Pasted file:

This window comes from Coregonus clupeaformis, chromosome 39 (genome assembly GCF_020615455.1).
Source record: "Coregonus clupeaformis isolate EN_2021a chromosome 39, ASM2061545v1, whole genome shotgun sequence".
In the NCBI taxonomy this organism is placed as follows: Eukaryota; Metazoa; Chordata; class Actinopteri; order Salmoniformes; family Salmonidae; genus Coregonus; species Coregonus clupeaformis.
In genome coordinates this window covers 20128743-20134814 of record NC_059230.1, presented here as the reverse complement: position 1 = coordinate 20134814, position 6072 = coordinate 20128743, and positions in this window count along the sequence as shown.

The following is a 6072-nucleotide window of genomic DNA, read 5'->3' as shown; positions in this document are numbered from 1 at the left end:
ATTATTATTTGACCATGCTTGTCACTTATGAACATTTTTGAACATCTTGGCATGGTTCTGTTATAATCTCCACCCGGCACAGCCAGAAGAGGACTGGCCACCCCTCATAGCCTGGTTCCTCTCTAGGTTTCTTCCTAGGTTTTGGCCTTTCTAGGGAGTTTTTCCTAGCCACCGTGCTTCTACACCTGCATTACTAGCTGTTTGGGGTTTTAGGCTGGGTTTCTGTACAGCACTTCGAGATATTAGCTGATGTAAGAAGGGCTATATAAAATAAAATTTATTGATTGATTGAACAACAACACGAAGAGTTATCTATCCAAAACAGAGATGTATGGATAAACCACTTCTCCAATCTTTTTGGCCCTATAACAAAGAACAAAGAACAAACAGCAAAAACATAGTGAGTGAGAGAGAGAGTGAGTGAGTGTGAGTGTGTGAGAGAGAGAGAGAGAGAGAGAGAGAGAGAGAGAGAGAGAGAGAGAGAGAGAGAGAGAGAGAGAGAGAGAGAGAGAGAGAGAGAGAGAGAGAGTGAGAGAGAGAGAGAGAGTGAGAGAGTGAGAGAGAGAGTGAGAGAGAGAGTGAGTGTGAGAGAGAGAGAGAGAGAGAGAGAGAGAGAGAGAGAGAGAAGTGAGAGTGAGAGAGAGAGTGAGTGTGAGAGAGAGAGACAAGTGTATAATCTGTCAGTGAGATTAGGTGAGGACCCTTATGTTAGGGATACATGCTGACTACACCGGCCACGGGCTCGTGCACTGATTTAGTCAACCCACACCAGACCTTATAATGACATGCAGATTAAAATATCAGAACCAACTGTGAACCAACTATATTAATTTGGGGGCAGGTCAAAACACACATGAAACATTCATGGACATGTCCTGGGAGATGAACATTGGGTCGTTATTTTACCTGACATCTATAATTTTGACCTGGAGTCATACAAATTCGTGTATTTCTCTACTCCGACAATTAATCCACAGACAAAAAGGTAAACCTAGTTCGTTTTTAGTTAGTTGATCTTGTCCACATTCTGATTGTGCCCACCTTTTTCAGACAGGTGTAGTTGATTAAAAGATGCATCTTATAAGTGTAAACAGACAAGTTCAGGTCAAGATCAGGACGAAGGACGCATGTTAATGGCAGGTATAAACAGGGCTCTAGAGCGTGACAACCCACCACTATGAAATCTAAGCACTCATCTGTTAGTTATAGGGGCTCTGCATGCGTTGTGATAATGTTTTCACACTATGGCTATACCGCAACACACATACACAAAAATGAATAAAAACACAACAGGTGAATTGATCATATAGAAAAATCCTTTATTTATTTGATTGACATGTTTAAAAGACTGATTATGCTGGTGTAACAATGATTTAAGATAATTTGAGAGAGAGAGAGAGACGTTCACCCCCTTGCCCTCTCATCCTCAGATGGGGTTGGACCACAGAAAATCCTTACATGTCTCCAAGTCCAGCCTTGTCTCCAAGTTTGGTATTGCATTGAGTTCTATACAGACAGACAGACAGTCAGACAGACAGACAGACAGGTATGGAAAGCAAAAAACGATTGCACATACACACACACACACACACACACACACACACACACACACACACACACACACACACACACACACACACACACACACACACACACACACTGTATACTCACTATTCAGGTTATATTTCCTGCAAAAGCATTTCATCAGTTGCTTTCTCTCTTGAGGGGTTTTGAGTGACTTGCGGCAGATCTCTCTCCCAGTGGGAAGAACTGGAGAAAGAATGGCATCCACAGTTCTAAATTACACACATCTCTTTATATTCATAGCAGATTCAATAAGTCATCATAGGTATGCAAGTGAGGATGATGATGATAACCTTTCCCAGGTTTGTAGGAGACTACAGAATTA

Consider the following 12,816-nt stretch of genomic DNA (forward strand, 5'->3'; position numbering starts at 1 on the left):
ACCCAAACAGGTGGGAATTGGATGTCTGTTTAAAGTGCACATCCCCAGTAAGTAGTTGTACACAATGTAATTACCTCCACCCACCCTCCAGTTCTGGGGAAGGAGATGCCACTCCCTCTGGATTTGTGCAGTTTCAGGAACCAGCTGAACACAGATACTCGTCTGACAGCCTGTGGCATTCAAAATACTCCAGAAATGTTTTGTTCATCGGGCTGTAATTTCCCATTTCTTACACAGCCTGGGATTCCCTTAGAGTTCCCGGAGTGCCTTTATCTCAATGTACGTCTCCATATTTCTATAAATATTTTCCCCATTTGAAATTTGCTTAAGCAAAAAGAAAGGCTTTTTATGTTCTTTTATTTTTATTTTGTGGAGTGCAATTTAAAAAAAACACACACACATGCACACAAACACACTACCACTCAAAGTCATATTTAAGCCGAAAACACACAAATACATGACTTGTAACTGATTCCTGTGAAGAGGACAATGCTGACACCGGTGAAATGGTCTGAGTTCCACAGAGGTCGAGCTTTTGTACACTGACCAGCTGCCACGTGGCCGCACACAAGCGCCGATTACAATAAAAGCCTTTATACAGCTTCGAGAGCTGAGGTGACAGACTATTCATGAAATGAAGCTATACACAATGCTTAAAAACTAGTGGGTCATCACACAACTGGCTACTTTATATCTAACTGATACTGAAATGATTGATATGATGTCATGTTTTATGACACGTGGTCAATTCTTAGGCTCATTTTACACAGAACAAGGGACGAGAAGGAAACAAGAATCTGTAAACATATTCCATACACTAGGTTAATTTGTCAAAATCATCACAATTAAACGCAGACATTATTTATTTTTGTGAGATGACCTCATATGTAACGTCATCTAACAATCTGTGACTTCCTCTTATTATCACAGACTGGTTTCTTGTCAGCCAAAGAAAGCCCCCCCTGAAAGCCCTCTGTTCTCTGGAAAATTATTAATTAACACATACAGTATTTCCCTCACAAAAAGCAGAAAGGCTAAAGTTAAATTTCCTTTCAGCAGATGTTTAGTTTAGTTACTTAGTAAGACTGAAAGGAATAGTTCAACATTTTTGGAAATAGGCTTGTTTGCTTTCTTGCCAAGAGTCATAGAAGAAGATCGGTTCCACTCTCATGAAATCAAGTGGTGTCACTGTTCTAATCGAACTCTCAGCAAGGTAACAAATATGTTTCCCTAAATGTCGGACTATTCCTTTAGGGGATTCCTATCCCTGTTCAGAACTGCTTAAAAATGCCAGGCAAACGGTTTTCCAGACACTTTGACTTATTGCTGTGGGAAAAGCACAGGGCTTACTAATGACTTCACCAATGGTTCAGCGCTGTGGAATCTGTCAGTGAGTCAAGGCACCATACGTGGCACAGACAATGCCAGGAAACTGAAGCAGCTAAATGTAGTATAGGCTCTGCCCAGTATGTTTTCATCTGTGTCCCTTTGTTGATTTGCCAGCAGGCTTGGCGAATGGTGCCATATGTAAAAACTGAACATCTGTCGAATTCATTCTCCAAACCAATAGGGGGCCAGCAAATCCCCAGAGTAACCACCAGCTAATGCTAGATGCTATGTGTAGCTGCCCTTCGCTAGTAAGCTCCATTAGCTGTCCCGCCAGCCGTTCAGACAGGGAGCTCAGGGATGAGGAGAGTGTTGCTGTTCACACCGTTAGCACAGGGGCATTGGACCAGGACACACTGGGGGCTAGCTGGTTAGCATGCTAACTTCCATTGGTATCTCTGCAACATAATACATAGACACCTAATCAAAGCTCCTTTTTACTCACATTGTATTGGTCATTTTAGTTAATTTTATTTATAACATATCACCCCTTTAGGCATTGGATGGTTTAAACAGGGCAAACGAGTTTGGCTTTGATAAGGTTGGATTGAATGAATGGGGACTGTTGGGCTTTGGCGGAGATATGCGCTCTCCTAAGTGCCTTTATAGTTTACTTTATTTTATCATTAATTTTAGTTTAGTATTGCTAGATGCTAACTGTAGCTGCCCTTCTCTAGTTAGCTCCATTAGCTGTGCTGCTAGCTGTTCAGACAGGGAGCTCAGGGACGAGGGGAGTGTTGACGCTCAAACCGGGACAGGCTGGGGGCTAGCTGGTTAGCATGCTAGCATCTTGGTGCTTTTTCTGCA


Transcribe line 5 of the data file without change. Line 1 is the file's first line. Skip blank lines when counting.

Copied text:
The following is a 6072-nucleotide window of genomic DNA, read 5'->3' as shown; positions in this document are numbered from 1 at the left end: